New England Regional Convening on the Intersection of Child Welfare and Juvenile Justice
A New England Regional Convening Addressing the Needs of Youth that Crossover Between Child Welfare and Juvenile Justice
Casey Family Programs and the Center for Juvenile Justice Reform at the Georgetown University Public Policy Institute (CJJR) have partnered since 2007 to address the unique issues presented by children and youth who are known to both the child welfare and juvenile justice systems. These young people, often referred to as “crossover youth,” move between the child welfare and juvenile justice systems, or are known to both concurrently. Here in New England, both the Casey Strategic Consultants and staff from the New England Association of Child Welfare Commissioners have had conversations with child welfare leaders about the complicated issues related to meeting the needs of these youth. Although there is significant variation in agency structure across New England, each jurisdiction is faced with meeting the needs of crossover youth. In keeping with our tradition of supporting shared learning, Casey and the Association have partnered with CJJR to host a regional convening on November 20 and 21, 2013.
Cross Systems Collaboration and Community Partnerships
Explore successful cross systems and community collaboration strategies across human services, juvenile justice, the courts, law enforcement, education and community e.g. screening and joint assessments, multidisciplinary case planning, and achieving permanency. Paying close attention to key foundational elements e.g. protocols, guidelines, and cross systems agreements that underpin the success of these strategies.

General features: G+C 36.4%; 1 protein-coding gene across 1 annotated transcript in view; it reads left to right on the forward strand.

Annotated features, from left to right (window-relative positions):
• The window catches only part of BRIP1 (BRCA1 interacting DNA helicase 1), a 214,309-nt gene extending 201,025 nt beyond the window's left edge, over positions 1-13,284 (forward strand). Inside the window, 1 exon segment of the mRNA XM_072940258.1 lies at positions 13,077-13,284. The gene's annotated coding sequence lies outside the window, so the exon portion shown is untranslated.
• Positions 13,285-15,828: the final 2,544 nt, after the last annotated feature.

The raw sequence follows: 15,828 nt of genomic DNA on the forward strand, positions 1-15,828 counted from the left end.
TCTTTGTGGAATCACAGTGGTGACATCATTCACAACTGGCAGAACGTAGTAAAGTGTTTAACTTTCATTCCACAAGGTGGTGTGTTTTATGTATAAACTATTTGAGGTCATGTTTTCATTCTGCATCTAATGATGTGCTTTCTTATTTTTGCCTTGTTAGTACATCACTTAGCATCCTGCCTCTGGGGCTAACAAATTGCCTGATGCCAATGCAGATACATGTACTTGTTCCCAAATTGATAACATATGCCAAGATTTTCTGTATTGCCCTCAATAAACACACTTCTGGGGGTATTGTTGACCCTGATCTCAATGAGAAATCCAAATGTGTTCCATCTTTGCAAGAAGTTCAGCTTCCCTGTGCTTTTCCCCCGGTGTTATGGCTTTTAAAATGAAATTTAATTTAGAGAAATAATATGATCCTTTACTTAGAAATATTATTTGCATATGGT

Case Management Considerations
Examine crossover youth case management challenges and successful strategies utilized by corrections and human services to negotiate caseload size, affect organizational culture shifts, promote staff buy in, and determine roles and responsibilities among staff serving crossover youth.
Discuss current statues or laws that govern the states’ ability to share information. Identify specific strategies that have been developed that promote cross-agency information sharing to facilitate joint case planning.
Assess/Discuss the states’ current capacity to collect data on youth that are involved in multiple systems and examine how these data are utilized to effectuate services and develop policies.
Examine the importance of stabilizing permanency for cross over youth and learn the array of services that will increase their success after their cases closes in both the child welfare and juvenile justice systems. In other words ensure every decision made regarding treatment of crossover youth prioritized for permanency considerations.
Develop an action plan for next steps related to supporting crossover youth efforts.